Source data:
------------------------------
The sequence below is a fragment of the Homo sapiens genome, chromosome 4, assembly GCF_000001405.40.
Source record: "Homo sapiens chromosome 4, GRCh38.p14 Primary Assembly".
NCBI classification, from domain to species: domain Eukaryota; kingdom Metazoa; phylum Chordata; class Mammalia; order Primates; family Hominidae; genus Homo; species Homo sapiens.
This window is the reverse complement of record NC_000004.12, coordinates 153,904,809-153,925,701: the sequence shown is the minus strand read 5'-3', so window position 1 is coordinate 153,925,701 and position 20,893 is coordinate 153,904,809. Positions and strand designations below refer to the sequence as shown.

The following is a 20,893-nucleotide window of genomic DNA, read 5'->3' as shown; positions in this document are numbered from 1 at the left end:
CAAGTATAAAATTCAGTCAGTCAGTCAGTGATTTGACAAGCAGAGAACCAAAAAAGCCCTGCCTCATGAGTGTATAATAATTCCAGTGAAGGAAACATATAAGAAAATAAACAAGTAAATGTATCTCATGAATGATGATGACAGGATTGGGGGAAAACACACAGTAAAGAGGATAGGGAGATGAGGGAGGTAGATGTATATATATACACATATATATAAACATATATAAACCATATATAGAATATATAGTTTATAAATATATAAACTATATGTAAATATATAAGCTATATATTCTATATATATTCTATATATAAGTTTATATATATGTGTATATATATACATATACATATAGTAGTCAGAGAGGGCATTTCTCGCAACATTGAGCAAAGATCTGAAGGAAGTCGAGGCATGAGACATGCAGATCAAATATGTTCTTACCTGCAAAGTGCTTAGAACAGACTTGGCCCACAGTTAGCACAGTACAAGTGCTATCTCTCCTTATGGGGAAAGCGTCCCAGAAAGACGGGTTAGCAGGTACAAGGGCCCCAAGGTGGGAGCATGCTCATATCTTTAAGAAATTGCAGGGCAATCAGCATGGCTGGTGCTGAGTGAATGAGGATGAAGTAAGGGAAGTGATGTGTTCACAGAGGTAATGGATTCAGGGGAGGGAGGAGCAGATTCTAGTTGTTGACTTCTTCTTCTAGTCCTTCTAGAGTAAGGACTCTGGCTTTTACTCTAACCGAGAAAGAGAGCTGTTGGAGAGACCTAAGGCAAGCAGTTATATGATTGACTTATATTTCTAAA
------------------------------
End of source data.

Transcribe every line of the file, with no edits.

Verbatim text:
The sequence below is a fragment of the Homo sapiens genome, chromosome 4, assembly GCF_000001405.40.
Source record: "Homo sapiens chromosome 4, GRCh38.p14 Primary Assembly".
NCBI classification, from domain to species: domain Eukaryota; kingdom Metazoa; phylum Chordata; class Mammalia; order Primates; family Hominidae; genus Homo; species Homo sapiens.
This window is the reverse complement of record NC_000004.12, coordinates 153,904,809-153,925,701: the sequence shown is the minus strand read 5'-3', so window position 1 is coordinate 153,925,701 and position 20,893 is coordinate 153,904,809. Positions and strand designations below refer to the sequence as shown.

The following is a 20,893-nucleotide window of genomic DNA, read 5'->3' as shown; positions in this document are numbered from 1 at the left end:
CAAGTATAAAATTCAGTCAGTCAGTCAGTGATTTGACAAGCAGAGAACCAAAAAAGCCCTGCCTCATGAGTGTATAATAATTCCAGTGAAGGAAACATATAAGAAAATAAACAAGTAAATGTATCTCATGAATGATGATGACAGGATTGGGGGAAAACACACAGTAAAGAGGATAGGGAGATGAGGGAGGTAGATGTATATATATACACATATATATAAACATATATAAACCATATATAGAATATATAGTTTATAAATATATAAACTATATGTAAATATATAAGCTATATATTCTATATATATTCTATATATAAGTTTATATATATGTGTATATATATACATATACATATAGTAGTCAGAGAGGGCATTTCTCGCAACATTGAGCAAAGATCTGAAGGAAGTCGAGGCATGAGACATGCAGATCAAATATGTTCTTACCTGCAAAGTGCTTAGAACAGACTTGGCCCACAGTTAGCACAGTACAAGTGCTATCTCTCCTTATGGGGAAAGCGTCCCAGAAAGACGGGTTAGCAGGTACAAGGGCCCCAAGGTGGGAGCATGCTCATATCTTTAAGAAATTGCAGGGCAATCAGCATGGCTGGTGCTGAGTGAATGAGGATGAAGTAAGGGAAGTGATGTGTTCACAGAGGTAATGGATTCAGGGGAGGGAGGAGCAGATTCTAGTTGTTGACTTCTTCTTCTAGTCCTTCTAGAGTAAGGACTCTGGCTTTTACTCTAACCGAGAAAGAGAGCTGTTGGAGAGACCTAAGGCAAGCAGTTATATGATTGACTTATATTTCTAAA